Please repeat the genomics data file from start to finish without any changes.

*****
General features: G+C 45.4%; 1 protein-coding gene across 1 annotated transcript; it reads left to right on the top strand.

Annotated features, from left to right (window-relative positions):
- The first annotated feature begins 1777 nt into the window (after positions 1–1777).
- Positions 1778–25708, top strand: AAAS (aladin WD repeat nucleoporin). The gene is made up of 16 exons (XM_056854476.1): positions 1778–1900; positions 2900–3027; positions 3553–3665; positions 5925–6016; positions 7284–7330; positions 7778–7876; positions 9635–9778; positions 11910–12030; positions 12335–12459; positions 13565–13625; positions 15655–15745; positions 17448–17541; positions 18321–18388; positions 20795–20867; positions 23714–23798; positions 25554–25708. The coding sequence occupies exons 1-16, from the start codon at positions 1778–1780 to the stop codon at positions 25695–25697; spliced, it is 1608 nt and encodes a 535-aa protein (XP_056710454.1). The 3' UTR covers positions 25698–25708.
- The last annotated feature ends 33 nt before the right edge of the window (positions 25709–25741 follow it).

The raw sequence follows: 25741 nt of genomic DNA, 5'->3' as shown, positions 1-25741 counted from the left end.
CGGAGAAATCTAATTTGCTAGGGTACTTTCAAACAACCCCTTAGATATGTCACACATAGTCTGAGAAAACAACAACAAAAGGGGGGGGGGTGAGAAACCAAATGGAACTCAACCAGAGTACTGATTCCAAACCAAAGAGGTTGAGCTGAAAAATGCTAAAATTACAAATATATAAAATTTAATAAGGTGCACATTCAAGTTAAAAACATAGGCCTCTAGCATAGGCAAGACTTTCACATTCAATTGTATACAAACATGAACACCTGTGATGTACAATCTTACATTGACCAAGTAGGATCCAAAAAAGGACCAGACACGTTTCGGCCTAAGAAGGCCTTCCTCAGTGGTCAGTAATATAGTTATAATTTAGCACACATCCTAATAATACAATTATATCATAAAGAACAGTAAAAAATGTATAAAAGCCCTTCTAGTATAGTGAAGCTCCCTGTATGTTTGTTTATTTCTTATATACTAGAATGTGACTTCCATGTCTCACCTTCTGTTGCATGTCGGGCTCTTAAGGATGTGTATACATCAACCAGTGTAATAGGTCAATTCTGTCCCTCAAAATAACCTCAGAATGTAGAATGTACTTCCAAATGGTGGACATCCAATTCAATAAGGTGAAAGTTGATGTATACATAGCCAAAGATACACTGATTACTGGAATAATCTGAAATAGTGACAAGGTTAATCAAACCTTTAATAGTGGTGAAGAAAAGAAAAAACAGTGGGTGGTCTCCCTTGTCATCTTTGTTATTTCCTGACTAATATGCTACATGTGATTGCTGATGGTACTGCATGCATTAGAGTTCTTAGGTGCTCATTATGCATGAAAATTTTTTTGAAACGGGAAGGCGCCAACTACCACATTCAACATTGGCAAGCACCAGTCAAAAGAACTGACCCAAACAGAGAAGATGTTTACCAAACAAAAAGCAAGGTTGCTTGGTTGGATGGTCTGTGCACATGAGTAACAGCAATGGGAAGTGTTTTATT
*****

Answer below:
General features: G+C 45.4%; 1 protein-coding gene across 1 annotated transcript; it reads left to right on the top strand.

Annotated features, from left to right (window-relative positions):
- The first annotated feature begins 1777 nt into the window (after positions 1–1777).
- Positions 1778–25708, top strand: AAAS (aladin WD repeat nucleoporin). The gene is made up of 16 exons (XM_056854476.1): positions 1778–1900; positions 2900–3027; positions 3553–3665; positions 5925–6016; positions 7284–7330; positions 7778–7876; positions 9635–9778; positions 11910–12030; positions 12335–12459; positions 13565–13625; positions 15655–15745; positions 17448–17541; positions 18321–18388; positions 20795–20867; positions 23714–23798; positions 25554–25708. The coding sequence occupies exons 1-16, from the start codon at positions 1778–1780 to the stop codon at positions 25695–25697; spliced, it is 1608 nt and encodes a 535-aa protein (XP_056710454.1). The 3' UTR covers positions 25698–25708.
- The last annotated feature ends 33 nt before the right edge of the window (positions 25709–25741 follow it).

The raw sequence follows: 25741 nt of genomic DNA, 5'->3' as shown, positions 1-25741 counted from the left end.
CGGAGAAATCTAATTTGCTAGGGTACTTTCAAACAACCCCTTAGATATGTCACACATAGTCTGAGAAAACAACAACAAAAGGGGGGGGGGTGAGAAACCAAATGGAACTCAACCAGAGTACTGATTCCAAACCAAAGAGGTTGAGCTGAAAAATGCTAAAATTACAAATATATAAAATTTAATAAGGTGCACATTCAAGTTAAAAACATAGGCCTCTAGCATAGGCAAGACTTTCACATTCAATTGTATACAAACATGAACACCTGTGATGTACAATCTTACATTGACCAAGTAGGATCCAAAAAAGGACCAGACACGTTTCGGCCTAAGAAGGCCTTCCTCAGTGGTCAGTAATATAGTTATAATTTAGCACACATCCTAATAATACAATTATATCATAAAGAACAGTAAAAAATGTATAAAAGCCCTTCTAGTATAGTGAAGCTCCCTGTATGTTTGTTTATTTCTTATATACTAGAATGTGACTTCCATGTCTCACCTTCTGTTGCATGTCGGGCTCTTAAGGATGTGTATACATCAACCAGTGTAATAGGTCAATTCTGTCCCTCAAAATAACCTCAGAATGTAGAATGTACTTCCAAATGGTGGACATCCAATTCAATAAGGTGAAAGTTGATGTATACATAGCCAAAGATACACTGATTACTGGAATAATCTGAAATAGTGACAAGGTTAATCAAACCTTTAATAGTGGTGAAGAAAAGAAAAAACAGTGGGTGGTCTCCCTTGTCATCTTTGTTATTTCCTGACTAATATGCTACATGTGATTGCTGATGGTACTGCATGCATTAGAGTTCTTAGGTGCTCATTATGCATGAAAATTTTTTTGAAACGGGAAGGCGCCAACTACCACATTCAACATTGGCAAGCACCAGTCAAAAGAACTGACCCAAACAGAGAAGATGTTTACCAAACAAAAAGCAAGGTTGCTTGGTTGGATGGTCTGTGCACATGAGTAACAGCAATGGGAAGTGTTTTATT